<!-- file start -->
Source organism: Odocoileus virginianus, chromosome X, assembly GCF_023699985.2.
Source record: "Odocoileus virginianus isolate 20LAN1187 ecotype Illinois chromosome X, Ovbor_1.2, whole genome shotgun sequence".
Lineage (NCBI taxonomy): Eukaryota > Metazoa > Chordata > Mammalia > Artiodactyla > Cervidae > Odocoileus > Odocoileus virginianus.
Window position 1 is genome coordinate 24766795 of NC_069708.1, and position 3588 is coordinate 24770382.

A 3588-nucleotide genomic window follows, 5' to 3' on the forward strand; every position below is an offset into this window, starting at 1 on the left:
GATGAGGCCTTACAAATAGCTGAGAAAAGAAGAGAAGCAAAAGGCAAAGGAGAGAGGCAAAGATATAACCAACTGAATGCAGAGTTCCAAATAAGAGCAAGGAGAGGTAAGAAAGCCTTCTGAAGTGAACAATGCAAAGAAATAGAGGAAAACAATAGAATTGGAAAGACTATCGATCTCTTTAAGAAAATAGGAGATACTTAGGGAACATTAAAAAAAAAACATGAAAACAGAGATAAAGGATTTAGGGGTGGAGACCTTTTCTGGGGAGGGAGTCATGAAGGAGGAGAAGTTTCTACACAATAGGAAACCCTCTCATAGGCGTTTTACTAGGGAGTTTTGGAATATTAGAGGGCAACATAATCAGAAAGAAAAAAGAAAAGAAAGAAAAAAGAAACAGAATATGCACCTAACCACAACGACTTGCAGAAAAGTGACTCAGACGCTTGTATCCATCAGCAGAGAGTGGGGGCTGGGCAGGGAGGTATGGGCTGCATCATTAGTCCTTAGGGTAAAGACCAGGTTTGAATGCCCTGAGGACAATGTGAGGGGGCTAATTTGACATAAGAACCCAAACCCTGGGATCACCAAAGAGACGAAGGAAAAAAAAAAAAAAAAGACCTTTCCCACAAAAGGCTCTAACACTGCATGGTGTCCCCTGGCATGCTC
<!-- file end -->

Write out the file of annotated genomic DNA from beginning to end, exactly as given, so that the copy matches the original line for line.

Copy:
Source organism: Odocoileus virginianus, chromosome X, assembly GCF_023699985.2.
Source record: "Odocoileus virginianus isolate 20LAN1187 ecotype Illinois chromosome X, Ovbor_1.2, whole genome shotgun sequence".
Lineage (NCBI taxonomy): Eukaryota > Metazoa > Chordata > Mammalia > Artiodactyla > Cervidae > Odocoileus > Odocoileus virginianus.
Window position 1 is genome coordinate 24766795 of NC_069708.1, and position 3588 is coordinate 24770382.

A 3588-nucleotide genomic window follows, 5' to 3' on the forward strand; every position below is an offset into this window, starting at 1 on the left:
GATGAGGCCTTACAAATAGCTGAGAAAAGAAGAGAAGCAAAAGGCAAAGGAGAGAGGCAAAGATATAACCAACTGAATGCAGAGTTCCAAATAAGAGCAAGGAGAGGTAAGAAAGCCTTCTGAAGTGAACAATGCAAAGAAATAGAGGAAAACAATAGAATTGGAAAGACTATCGATCTCTTTAAGAAAATAGGAGATACTTAGGGAACATTAAAAAAAAAACATGAAAACAGAGATAAAGGATTTAGGGGTGGAGACCTTTTCTGGGGAGGGAGTCATGAAGGAGGAGAAGTTTCTACACAATAGGAAACCCTCTCATAGGCGTTTTACTAGGGAGTTTTGGAATATTAGAGGGCAACATAATCAGAAAGAAAAAAGAAAAGAAAGAAAAAAGAAACAGAATATGCACCTAACCACAACGACTTGCAGAAAAGTGACTCAGACGCTTGTATCCATCAGCAGAGAGTGGGGGCTGGGCAGGGAGGTATGGGCTGCATCATTAGTCCTTAGGGTAAAGACCAGGTTTGAATGCCCTGAGGACAATGTGAGGGGGCTAATTTGACATAAGAACCCAAACCCTGGGATCACCAAAGAGACGAAGGAAAAAAAAAAAAAAAAGACCTTTCCCACAAAAGGCTCTAACACTGCATGGTGTCCCCTGGCATGCTC